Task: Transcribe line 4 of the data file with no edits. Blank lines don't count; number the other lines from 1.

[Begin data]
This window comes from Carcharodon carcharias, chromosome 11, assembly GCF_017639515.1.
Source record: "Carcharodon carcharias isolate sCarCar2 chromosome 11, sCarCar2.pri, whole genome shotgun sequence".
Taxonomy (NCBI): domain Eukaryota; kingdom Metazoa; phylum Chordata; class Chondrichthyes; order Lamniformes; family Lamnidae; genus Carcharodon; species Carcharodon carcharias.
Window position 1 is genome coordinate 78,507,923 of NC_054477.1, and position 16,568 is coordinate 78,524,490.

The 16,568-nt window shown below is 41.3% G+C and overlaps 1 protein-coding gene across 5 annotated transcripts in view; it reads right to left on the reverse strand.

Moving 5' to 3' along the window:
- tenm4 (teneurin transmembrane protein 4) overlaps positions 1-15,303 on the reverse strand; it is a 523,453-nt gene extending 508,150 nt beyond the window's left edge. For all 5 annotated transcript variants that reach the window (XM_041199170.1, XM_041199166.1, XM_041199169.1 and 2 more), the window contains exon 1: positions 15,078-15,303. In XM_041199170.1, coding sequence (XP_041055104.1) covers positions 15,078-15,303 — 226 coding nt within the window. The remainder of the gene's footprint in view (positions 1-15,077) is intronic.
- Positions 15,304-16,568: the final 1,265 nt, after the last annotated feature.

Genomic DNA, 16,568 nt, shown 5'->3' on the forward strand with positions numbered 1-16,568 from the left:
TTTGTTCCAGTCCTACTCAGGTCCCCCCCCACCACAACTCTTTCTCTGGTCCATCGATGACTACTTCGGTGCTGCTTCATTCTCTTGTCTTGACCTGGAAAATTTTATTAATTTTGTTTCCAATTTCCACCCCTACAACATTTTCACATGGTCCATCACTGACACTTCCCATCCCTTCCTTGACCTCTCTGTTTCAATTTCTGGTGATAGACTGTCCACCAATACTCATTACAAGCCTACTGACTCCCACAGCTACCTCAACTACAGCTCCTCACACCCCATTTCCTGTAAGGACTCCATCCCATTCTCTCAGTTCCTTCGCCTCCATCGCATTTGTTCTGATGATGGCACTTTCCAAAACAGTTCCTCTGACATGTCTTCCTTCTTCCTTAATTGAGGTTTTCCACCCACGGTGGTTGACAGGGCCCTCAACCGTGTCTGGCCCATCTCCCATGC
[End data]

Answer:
Window position 1 is genome coordinate 78,507,923 of NC_054477.1, and position 16,568 is coordinate 78,524,490.